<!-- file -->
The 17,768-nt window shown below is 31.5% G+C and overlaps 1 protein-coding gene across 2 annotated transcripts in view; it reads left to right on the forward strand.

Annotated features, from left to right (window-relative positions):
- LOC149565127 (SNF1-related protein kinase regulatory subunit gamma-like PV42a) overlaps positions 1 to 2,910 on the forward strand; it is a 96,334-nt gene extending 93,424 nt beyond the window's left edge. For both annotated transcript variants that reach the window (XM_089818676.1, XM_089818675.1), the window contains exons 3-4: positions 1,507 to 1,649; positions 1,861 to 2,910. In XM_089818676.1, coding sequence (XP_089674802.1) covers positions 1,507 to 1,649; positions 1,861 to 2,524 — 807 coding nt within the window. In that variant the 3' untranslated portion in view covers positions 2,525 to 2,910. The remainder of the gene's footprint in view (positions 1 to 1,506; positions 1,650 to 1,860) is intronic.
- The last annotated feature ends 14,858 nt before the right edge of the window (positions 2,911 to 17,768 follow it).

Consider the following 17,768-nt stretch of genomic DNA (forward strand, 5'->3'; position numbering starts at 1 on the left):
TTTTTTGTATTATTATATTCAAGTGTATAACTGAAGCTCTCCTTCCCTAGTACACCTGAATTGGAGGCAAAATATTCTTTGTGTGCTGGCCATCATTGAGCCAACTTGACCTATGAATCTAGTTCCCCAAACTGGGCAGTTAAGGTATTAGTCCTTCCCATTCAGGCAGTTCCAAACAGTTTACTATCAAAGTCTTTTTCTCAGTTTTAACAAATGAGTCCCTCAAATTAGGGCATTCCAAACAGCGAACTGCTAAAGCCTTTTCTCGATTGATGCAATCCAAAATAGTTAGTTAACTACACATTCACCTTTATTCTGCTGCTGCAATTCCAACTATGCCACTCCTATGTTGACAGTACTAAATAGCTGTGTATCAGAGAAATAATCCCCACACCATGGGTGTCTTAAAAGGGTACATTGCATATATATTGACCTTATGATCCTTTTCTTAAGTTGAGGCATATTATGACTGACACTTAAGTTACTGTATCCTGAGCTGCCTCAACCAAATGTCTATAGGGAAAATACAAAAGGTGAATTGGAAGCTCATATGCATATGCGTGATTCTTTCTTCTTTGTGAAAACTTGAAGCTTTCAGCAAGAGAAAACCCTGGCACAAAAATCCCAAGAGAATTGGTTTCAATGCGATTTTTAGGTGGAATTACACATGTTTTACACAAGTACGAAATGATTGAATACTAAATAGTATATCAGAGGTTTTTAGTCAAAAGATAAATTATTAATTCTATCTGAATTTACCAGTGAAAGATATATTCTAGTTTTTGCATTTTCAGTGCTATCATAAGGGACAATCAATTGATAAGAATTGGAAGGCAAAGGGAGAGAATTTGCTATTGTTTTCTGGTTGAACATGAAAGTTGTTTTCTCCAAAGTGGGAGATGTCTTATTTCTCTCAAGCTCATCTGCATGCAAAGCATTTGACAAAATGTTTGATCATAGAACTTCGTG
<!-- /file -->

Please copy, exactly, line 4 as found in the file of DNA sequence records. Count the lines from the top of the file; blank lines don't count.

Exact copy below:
- The last annotated feature ends 14,858 nt before the right edge of the window (positions 2,911 to 17,768 follow it).